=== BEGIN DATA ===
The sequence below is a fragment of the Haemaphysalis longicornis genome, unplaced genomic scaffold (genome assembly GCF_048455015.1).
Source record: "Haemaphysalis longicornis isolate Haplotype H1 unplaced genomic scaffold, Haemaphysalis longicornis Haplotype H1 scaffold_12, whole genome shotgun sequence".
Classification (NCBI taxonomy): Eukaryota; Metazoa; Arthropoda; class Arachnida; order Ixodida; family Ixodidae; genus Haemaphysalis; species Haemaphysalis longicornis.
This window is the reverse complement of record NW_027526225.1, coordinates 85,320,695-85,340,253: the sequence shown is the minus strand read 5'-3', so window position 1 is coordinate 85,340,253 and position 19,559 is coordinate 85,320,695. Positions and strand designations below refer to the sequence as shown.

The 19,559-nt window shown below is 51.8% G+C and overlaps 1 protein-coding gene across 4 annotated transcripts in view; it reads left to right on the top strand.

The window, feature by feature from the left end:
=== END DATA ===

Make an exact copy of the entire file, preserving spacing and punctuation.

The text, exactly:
The sequence below is a fragment of the Haemaphysalis longicornis genome, unplaced genomic scaffold (genome assembly GCF_048455015.1).
Source record: "Haemaphysalis longicornis isolate Haplotype H1 unplaced genomic scaffold, Haemaphysalis longicornis Haplotype H1 scaffold_12, whole genome shotgun sequence".
Classification (NCBI taxonomy): Eukaryota; Metazoa; Arthropoda; class Arachnida; order Ixodida; family Ixodidae; genus Haemaphysalis; species Haemaphysalis longicornis.
This window is the reverse complement of record NW_027526225.1, coordinates 85,320,695-85,340,253: the sequence shown is the minus strand read 5'-3', so window position 1 is coordinate 85,340,253 and position 19,559 is coordinate 85,320,695. Positions and strand designations below refer to the sequence as shown.

The 19,559-nt window shown below is 51.8% G+C and overlaps 1 protein-coding gene across 4 annotated transcripts in view; it reads left to right on the top strand.

The window, feature by feature from the left end: